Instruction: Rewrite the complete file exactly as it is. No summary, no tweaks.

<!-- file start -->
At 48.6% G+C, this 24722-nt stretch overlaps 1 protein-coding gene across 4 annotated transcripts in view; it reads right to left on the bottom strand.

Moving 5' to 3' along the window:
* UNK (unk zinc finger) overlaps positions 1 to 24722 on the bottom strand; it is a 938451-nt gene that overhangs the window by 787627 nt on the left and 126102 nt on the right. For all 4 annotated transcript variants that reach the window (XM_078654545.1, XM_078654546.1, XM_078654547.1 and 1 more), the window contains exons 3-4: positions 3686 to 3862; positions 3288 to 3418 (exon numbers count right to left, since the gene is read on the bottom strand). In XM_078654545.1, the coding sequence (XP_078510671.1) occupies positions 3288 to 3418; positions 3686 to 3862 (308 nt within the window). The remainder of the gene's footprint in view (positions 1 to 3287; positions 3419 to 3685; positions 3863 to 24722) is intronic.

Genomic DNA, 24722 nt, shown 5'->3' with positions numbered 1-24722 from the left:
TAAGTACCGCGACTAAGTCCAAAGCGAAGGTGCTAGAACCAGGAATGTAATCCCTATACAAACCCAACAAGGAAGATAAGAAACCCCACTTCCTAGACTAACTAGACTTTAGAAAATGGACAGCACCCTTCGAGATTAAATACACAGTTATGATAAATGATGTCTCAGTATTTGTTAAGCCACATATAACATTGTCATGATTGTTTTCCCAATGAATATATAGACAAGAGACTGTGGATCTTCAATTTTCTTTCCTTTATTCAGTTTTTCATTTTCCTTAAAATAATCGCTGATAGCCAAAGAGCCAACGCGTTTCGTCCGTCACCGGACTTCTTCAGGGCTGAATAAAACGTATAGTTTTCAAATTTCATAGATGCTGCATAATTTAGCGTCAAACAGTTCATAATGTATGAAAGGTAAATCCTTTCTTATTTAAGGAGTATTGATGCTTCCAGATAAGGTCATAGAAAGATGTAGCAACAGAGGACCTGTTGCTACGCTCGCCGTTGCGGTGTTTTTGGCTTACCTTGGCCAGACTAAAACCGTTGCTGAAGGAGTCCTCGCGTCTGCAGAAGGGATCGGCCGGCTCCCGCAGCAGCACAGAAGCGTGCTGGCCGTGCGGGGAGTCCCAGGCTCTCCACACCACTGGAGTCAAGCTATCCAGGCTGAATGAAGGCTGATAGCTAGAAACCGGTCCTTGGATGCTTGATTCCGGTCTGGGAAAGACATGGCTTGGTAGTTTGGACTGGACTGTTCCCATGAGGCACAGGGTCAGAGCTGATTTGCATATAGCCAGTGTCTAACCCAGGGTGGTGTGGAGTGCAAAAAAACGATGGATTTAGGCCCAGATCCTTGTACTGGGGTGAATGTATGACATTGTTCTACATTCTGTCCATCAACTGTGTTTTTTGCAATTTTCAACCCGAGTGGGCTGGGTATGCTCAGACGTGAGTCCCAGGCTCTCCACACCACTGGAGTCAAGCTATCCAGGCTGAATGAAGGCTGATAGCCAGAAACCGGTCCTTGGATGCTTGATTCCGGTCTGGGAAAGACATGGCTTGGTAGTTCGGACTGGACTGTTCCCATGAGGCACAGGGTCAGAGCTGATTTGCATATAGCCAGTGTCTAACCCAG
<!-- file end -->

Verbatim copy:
At 48.6% G+C, this 24722-nt stretch overlaps 1 protein-coding gene across 4 annotated transcripts in view; it reads right to left on the bottom strand.

Moving 5' to 3' along the window:
* UNK (unk zinc finger) overlaps positions 1 to 24722 on the bottom strand; it is a 938451-nt gene that overhangs the window by 787627 nt on the left and 126102 nt on the right. For all 4 annotated transcript variants that reach the window (XM_078654545.1, XM_078654546.1, XM_078654547.1 and 1 more), the window contains exons 3-4: positions 3686 to 3862; positions 3288 to 3418 (exon numbers count right to left, since the gene is read on the bottom strand). In XM_078654545.1, the coding sequence (XP_078510671.1) occupies positions 3288 to 3418; positions 3686 to 3862 (308 nt within the window). The remainder of the gene's footprint in view (positions 1 to 3287; positions 3419 to 3685; positions 3863 to 24722) is intronic.

Genomic DNA, 24722 nt, shown 5'->3' with positions numbered 1-24722 from the left:
TAAGTACCGCGACTAAGTCCAAAGCGAAGGTGCTAGAACCAGGAATGTAATCCCTATACAAACCCAACAAGGAAGATAAGAAACCCCACTTCCTAGACTAACTAGACTTTAGAAAATGGACAGCACCCTTCGAGATTAAATACACAGTTATGATAAATGATGTCTCAGTATTTGTTAAGCCACATATAACATTGTCATGATTGTTTTCCCAATGAATATATAGACAAGAGACTGTGGATCTTCAATTTTCTTTCCTTTATTCAGTTTTTCATTTTCCTTAAAATAATCGCTGATAGCCAAAGAGCCAACGCGTTTCGTCCGTCACCGGACTTCTTCAGGGCTGAATAAAACGTATAGTTTTCAAATTTCATAGATGCTGCATAATTTAGCGTCAAACAGTTCATAATGTATGAAAGGTAAATCCTTTCTTATTTAAGGAGTATTGATGCTTCCAGATAAGGTCATAGAAAGATGTAGCAACAGAGGACCTGTTGCTACGCTCGCCGTTGCGGTGTTTTTGGCTTACCTTGGCCAGACTAAAACCGTTGCTGAAGGAGTCCTCGCGTCTGCAGAAGGGATCGGCCGGCTCCCGCAGCAGCACAGAAGCGTGCTGGCCGTGCGGGGAGTCCCAGGCTCTCCACACCACTGGAGTCAAGCTATCCAGGCTGAATGAAGGCTGATAGCTAGAAACCGGTCCTTGGATGCTTGATTCCGGTCTGGGAAAGACATGGCTTGGTAGTTTGGACTGGACTGTTCCCATGAGGCACAGGGTCAGAGCTGATTTGCATATAGCCAGTGTCTAACCCAGGGTGGTGTGGAGTGCAAAAAAACGATGGATTTAGGCCCAGATCCTTGTACTGGGGTGAATGTATGACATTGTTCTACATTCTGTCCATCAACTGTGTTTTTTGCAATTTTCAACCCGAGTGGGCTGGGTATGCTCAGACGTGAGTCCCAGGCTCTCCACACCACTGGAGTCAAGCTATCCAGGCTGAATGAAGGCTGATAGCCAGAAACCGGTCCTTGGATGCTTGATTCCGGTCTGGGAAAGACATGGCTTGGTAGTTCGGACTGGACTGTTCCCATGAGGCACAGGGTCAGAGCTGATTTGCATATAGCCAGTGTCTAACCCAG